Common and Rare Genetic Variants That Could Contribute to Severe Otitis Media in an Australian Aboriginal Population

Sarra E. Jamieson, Michaela Fakiola, Dave Tang, Elizabeth Scaman, Genevieve Syn, Richard W. Francis, Harvey L. Coates, Denise Anderson, Timo Lassmann, Heather J. Cordell, Jenefer M. Blackwell

Research output: Contribution to journalArticlepeer-review

3 Citations (Scopus)

Abstract

Background: Our goal was to identify genetic risk factors for severe otitis media (OM) in Aboriginal Australians. Methods: Illumina® Omni2.5 BeadChip and imputed data were compared between 21 children with severe OM (multiple episodes chronic suppurative OM and/or perforations or tympanic sclerosis) and 370 individuals without this phenotype, followed by FUnctional Mapping and Annotation (FUMA). Exome data filtered for common (EXaC_all ≥ 0.1) putative deleterious variants influencing protein coding (CADD-scaled scores ≥15] were used to compare 15 severe OM cases with 9 mild cases (single episode of acute OM recorded over ≥3 consecutive years). Rare (ExAC_all ≤ 0.01) such variants were filtered for those present only in severe OM. Enrichr was used to determine enrichment of genes contributing to pathways/processes relevant to OM. Results: FUMA analysis identified 2 plausible genetic risk loci for severe OM: NR3C1 (Pimputed_1000G = 3.62 × 10-6) encoding the glucocorticoid receptor, and NREP (Pimputed_1000G = 3.67 × 10-6) encoding neuronal regeneration-related protein. Exome analysis showed: (i) association of severe OM with variants influencing protein coding (CADD-scaled ≥ 15) in a gene-set (GRXCR1, CDH23, LRP2, FAT4, ARSA, EYA4) enriched for Mammalian Phenotype Level 4 abnormal hair cell stereociliary bundle morphology and related phenotypes; (ii) rare variants influencing protein coding only seen in severe OM provided gene-sets enriched for "abnormal ear"(LMNA, CDH23, LRP2, MYO7A, FGFR1), integrin interactions, transforming growth factor signaling, and cell projection phenotypes including hair cell stereociliary bundles and cilium assembly. Conclusions: This study highlights interacting genes and pathways related to cilium structure and function that may contribute to extreme susceptibility to OM in Aboriginal Australian children.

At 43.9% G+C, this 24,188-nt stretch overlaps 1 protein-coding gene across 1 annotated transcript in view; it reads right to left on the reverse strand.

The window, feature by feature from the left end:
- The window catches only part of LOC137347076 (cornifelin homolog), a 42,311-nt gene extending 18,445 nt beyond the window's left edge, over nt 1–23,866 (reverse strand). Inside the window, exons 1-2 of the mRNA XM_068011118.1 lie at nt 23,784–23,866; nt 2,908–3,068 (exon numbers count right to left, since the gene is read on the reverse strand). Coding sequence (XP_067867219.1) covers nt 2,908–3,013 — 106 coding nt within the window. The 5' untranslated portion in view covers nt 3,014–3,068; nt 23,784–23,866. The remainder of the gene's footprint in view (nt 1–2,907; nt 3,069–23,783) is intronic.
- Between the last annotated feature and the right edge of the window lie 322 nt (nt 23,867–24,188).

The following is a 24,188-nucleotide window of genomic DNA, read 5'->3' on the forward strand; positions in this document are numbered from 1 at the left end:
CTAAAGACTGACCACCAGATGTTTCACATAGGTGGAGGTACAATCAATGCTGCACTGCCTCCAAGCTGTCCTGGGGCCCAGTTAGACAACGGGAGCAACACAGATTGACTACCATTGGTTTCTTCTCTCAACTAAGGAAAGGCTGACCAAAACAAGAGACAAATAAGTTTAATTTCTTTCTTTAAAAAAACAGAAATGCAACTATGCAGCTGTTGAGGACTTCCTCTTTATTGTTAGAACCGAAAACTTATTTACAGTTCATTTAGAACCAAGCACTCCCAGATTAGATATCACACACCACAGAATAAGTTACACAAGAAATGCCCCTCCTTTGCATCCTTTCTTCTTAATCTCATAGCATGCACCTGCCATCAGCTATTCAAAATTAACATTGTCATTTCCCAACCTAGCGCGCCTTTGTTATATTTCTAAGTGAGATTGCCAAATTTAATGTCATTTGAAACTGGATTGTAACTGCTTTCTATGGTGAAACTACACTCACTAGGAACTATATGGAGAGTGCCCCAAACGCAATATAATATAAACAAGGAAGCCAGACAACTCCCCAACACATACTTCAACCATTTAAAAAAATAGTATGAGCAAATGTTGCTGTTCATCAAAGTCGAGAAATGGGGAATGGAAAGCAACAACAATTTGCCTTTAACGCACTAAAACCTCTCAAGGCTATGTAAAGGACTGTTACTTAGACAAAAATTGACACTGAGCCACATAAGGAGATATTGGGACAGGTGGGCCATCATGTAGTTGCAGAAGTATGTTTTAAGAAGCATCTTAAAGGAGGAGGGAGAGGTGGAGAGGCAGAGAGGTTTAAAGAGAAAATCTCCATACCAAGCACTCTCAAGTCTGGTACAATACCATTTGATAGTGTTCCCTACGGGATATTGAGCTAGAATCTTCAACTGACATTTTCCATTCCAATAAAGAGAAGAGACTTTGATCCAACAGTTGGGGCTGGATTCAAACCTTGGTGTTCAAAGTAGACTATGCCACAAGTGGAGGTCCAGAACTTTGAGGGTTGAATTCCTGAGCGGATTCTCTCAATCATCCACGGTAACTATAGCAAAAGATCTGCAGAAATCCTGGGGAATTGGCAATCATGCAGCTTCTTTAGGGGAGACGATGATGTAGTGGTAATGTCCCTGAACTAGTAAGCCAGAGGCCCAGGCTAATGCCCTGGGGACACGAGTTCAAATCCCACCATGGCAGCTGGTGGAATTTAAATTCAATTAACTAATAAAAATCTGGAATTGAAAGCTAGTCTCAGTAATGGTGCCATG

Original languageEnglish
Pages (from-to)1860-1870
Number of pages11
JournalClinical Infectious Diseases
Volume73
Issue number10
DOIs
Publication statusPublished - 15 Nov 2021

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